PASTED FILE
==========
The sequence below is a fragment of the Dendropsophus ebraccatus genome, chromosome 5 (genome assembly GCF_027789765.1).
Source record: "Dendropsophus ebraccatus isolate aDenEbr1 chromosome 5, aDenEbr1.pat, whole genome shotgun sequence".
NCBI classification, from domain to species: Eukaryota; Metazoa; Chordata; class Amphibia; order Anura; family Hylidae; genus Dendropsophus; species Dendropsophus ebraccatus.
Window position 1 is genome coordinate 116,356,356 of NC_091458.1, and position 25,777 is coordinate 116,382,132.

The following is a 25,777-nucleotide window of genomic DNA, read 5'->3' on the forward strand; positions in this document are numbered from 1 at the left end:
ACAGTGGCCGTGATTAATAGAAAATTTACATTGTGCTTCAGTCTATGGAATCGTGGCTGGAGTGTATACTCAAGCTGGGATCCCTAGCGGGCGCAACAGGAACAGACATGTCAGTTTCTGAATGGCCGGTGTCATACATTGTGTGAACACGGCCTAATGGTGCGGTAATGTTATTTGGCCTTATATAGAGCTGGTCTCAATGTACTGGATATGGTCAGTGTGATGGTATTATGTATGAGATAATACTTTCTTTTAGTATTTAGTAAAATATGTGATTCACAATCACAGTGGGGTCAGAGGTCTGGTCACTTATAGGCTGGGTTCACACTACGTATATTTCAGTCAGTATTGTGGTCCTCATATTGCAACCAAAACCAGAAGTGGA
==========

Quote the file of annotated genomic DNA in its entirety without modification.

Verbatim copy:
The sequence below is a fragment of the Dendropsophus ebraccatus genome, chromosome 5 (genome assembly GCF_027789765.1).
Source record: "Dendropsophus ebraccatus isolate aDenEbr1 chromosome 5, aDenEbr1.pat, whole genome shotgun sequence".
NCBI classification, from domain to species: Eukaryota; Metazoa; Chordata; class Amphibia; order Anura; family Hylidae; genus Dendropsophus; species Dendropsophus ebraccatus.
Window position 1 is genome coordinate 116,356,356 of NC_091458.1, and position 25,777 is coordinate 116,382,132.

The following is a 25,777-nucleotide window of genomic DNA, read 5'->3' on the forward strand; positions in this document are numbered from 1 at the left end:
ACAGTGGCCGTGATTAATAGAAAATTTACATTGTGCTTCAGTCTATGGAATCGTGGCTGGAGTGTATACTCAAGCTGGGATCCCTAGCGGGCGCAACAGGAACAGACATGTCAGTTTCTGAATGGCCGGTGTCATACATTGTGTGAACACGGCCTAATGGTGCGGTAATGTTATTTGGCCTTATATAGAGCTGGTCTCAATGTACTGGATATGGTCAGTGTGATGGTATTATGTATGAGATAATACTTTCTTTTAGTATTTAGTAAAATATGTGATTCACAATCACAGTGGGGTCAGAGGTCTGGTCACTTATAGGCTGGGTTCACACTACGTATATTTCAGTCAGTATTGTGGTCCTCATATTGCAACCAAAACCAGAAGTGGA